a central holding portion to retain said disc substantially parallel to and separated from said base portion;
 said central holding portioning including a plurality of radial members forming a depressible portion with their inner ends and fixed with relation to the base portion at an outer radial end;
 said radial members including a raised portion intermediate of the ends that is generally transverse to the plane of the base member;
 an upper edge of or outward projection on said raised portions forming a ring of greater circumference than the circumference of said central aperture of said disc to retain said disc once said disc is fitted over said upper edge;
 said circumference of said ring being reduced by depression of said depressible portion formed with the inner ends of said radial members such that, when depressed, the disc may release over said ring; and
 a bearing means about said central holding portion to reside against an inner non-data contains underside portion of said disc when said disc is retained by said central holding portion.
 Preferred embodiments of this invention will now be described with reference to the following drawings in which:
FIG. 1 shows a perspective view of one embodiment of the apparatus in a closed condition;
FIG. 2 shows a perspective view of the apparatus of FIG. 1 in an open configuration;
FIG. 3 shows a perspective view of a central holding portion in accordance with one embodiment of the apparatus;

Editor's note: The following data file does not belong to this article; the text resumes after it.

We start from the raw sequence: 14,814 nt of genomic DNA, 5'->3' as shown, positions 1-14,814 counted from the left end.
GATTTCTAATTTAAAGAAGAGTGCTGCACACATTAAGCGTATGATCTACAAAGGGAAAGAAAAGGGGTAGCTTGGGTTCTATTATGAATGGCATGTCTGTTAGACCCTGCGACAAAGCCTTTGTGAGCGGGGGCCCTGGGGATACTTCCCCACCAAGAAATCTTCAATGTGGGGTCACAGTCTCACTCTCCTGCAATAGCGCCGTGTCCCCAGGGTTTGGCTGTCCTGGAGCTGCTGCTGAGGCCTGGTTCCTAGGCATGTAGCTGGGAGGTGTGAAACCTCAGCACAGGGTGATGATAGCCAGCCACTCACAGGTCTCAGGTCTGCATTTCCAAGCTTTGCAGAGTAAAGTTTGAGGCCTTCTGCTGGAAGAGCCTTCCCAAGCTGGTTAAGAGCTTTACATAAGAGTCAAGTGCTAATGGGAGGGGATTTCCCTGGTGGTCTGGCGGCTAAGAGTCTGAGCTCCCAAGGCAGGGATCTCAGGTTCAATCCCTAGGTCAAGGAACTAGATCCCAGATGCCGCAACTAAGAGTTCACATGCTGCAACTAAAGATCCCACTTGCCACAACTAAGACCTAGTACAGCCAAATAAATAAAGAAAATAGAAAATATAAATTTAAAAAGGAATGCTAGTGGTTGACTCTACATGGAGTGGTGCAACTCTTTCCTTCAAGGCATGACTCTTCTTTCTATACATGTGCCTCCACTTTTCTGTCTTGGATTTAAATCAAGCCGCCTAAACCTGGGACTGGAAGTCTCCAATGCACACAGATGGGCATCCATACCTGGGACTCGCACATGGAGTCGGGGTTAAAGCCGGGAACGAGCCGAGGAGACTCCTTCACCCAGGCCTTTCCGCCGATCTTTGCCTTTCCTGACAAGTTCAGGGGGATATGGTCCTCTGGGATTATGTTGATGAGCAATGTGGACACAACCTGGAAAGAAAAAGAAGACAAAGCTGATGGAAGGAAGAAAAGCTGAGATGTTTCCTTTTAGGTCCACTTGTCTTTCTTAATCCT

FIG. 4 shows a cross-sectional view through the central holding portion of FIG. 3;
FIG. 5 shows a perspective view of an alternative central holding portion;
FIG. 6 shows a cross-sectional view through the central holding portion of FIG. 5;
FIG. 7 shows a perspective view of a yet further central hold portion;
FIG. 8 shows a cross-sectional view through the central holding portion of FIG. 7;
FIG. 9 shows a cross-sectional view through one embodiment of the apparatus with a compact disc in place and retained by said central holding portion;
FIG. 10 shows a cross-sectional view of the apparatus of FIG. 9 as the compact disc is being released; and
FIG. 11 shows a cross-sectional view through the apparatus of FIGS. 9 and 10 with the compact disc now released.
 Referring to the drawings, this invention can be seen to reside in a compact disc container or apparatus for holding a compact disc 1. Typically, such apparatus is provided with an outer case 2 which is often formed into a book-like case having a spine 3 which acts as a hinge for a top and bottom cover of the container 1.